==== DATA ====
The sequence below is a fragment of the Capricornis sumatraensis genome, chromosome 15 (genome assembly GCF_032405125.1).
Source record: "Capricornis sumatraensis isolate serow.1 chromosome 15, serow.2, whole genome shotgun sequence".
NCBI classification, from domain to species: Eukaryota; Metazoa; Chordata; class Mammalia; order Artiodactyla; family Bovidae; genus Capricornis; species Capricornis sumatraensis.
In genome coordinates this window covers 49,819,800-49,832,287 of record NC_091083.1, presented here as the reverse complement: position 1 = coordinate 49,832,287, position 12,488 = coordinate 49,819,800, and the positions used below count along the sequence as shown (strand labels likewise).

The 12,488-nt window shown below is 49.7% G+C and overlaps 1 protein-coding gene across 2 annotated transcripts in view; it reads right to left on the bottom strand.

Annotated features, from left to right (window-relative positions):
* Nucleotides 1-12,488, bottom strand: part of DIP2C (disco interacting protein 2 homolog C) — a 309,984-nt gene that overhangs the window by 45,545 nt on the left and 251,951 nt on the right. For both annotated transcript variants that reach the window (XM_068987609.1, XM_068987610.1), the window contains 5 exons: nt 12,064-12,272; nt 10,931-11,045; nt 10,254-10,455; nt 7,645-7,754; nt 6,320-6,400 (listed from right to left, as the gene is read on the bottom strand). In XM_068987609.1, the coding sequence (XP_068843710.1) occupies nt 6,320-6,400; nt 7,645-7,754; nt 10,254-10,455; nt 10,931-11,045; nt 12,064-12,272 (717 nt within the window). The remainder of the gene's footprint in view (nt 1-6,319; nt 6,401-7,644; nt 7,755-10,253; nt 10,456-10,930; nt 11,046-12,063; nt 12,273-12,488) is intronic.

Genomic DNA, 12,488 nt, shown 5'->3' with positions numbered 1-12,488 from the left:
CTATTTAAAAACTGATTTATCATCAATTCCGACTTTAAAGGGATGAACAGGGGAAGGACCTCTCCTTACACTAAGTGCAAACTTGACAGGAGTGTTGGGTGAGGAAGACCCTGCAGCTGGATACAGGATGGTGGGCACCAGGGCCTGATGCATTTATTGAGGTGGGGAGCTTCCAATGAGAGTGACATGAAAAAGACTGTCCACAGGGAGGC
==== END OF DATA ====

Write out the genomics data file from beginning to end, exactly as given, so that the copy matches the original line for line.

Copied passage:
The sequence below is a fragment of the Capricornis sumatraensis genome, chromosome 15 (genome assembly GCF_032405125.1).
Source record: "Capricornis sumatraensis isolate serow.1 chromosome 15, serow.2, whole genome shotgun sequence".
NCBI classification, from domain to species: Eukaryota; Metazoa; Chordata; class Mammalia; order Artiodactyla; family Bovidae; genus Capricornis; species Capricornis sumatraensis.
In genome coordinates this window covers 49,819,800-49,832,287 of record NC_091083.1, presented here as the reverse complement: position 1 = coordinate 49,832,287, position 12,488 = coordinate 49,819,800, and the positions used below count along the sequence as shown (strand labels likewise).

The 12,488-nt window shown below is 49.7% G+C and overlaps 1 protein-coding gene across 2 annotated transcripts in view; it reads right to left on the bottom strand.

Annotated features, from left to right (window-relative positions):
* Nucleotides 1-12,488, bottom strand: part of DIP2C (disco interacting protein 2 homolog C) — a 309,984-nt gene that overhangs the window by 45,545 nt on the left and 251,951 nt on the right. For both annotated transcript variants that reach the window (XM_068987609.1, XM_068987610.1), the window contains 5 exons: nt 12,064-12,272; nt 10,931-11,045; nt 10,254-10,455; nt 7,645-7,754; nt 6,320-6,400 (listed from right to left, as the gene is read on the bottom strand). In XM_068987609.1, the coding sequence (XP_068843710.1) occupies nt 6,320-6,400; nt 7,645-7,754; nt 10,254-10,455; nt 10,931-11,045; nt 12,064-12,272 (717 nt within the window). The remainder of the gene's footprint in view (nt 1-6,319; nt 6,401-7,644; nt 7,755-10,253; nt 10,456-10,930; nt 11,046-12,063; nt 12,273-12,488) is intronic.

Genomic DNA, 12,488 nt, shown 5'->3' with positions numbered 1-12,488 from the left:
CTATTTAAAAACTGATTTATCATCAATTCCGACTTTAAAGGGATGAACAGGGGAAGGACCTCTCCTTACACTAAGTGCAAACTTGACAGGAGTGTTGGGTGAGGAAGACCCTGCAGCTGGATACAGGATGGTGGGCACCAGGGCCTGATGCATTTATTGAGGTGGGGAGCTTCCAATGAGAGTGACATGAAAAAGACTGTCCACAGGGAGGC